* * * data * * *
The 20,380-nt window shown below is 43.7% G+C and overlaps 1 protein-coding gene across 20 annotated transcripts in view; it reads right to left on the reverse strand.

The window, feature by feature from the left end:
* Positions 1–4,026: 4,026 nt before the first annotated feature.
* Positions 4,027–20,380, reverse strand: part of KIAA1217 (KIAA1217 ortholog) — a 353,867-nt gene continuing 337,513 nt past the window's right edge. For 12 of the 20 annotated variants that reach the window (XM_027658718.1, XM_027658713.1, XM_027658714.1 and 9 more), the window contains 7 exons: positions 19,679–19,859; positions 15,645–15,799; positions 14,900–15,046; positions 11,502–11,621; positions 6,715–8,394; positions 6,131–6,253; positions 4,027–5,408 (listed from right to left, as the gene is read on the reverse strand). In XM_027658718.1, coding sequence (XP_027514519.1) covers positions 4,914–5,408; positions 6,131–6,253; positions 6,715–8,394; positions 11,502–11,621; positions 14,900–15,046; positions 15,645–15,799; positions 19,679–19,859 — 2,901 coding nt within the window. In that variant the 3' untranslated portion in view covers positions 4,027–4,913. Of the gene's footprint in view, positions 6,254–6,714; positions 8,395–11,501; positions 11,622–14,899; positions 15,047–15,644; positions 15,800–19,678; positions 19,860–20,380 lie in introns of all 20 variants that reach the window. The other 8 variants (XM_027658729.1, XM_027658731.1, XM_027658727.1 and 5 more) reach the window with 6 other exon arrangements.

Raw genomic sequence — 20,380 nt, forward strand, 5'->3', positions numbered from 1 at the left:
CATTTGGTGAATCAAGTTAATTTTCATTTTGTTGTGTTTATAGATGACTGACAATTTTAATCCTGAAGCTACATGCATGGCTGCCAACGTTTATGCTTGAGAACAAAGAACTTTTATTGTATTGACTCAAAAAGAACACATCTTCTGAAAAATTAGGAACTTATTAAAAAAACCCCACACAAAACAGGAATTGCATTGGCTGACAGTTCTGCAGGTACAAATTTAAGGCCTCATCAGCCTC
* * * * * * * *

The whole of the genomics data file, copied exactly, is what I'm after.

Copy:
The 20,380-nt window shown below is 43.7% G+C and overlaps 1 protein-coding gene across 20 annotated transcripts in view; it reads right to left on the reverse strand.

The window, feature by feature from the left end:
* Positions 1–4,026: 4,026 nt before the first annotated feature.
* Positions 4,027–20,380, reverse strand: part of KIAA1217 (KIAA1217 ortholog) — a 353,867-nt gene continuing 337,513 nt past the window's right edge. For 12 of the 20 annotated variants that reach the window (XM_027658718.1, XM_027658713.1, XM_027658714.1 and 9 more), the window contains 7 exons: positions 19,679–19,859; positions 15,645–15,799; positions 14,900–15,046; positions 11,502–11,621; positions 6,715–8,394; positions 6,131–6,253; positions 4,027–5,408 (listed from right to left, as the gene is read on the reverse strand). In XM_027658718.1, coding sequence (XP_027514519.1) covers positions 4,914–5,408; positions 6,131–6,253; positions 6,715–8,394; positions 11,502–11,621; positions 14,900–15,046; positions 15,645–15,799; positions 19,679–19,859 — 2,901 coding nt within the window. In that variant the 3' untranslated portion in view covers positions 4,027–4,913. Of the gene's footprint in view, positions 6,254–6,714; positions 8,395–11,501; positions 11,622–14,899; positions 15,047–15,644; positions 15,800–19,678; positions 19,860–20,380 lie in introns of all 20 variants that reach the window. The other 8 variants (XM_027658729.1, XM_027658731.1, XM_027658727.1 and 5 more) reach the window with 6 other exon arrangements.

Raw genomic sequence — 20,380 nt, forward strand, 5'->3', positions numbered from 1 at the left:
CATTTGGTGAATCAAGTTAATTTTCATTTTGTTGTGTTTATAGATGACTGACAATTTTAATCCTGAAGCTACATGCATGGCTGCCAACGTTTATGCTTGAGAACAAAGAACTTTTATTGTATTGACTCAAAAAGAACACATCTTCTGAAAAATTAGGAACTTATTAAAAAAACCCCACACAAAACAGGAATTGCATTGGCTGACAGTTCTGCAGGTACAAATTTAAGGCCTCATCAGCCTC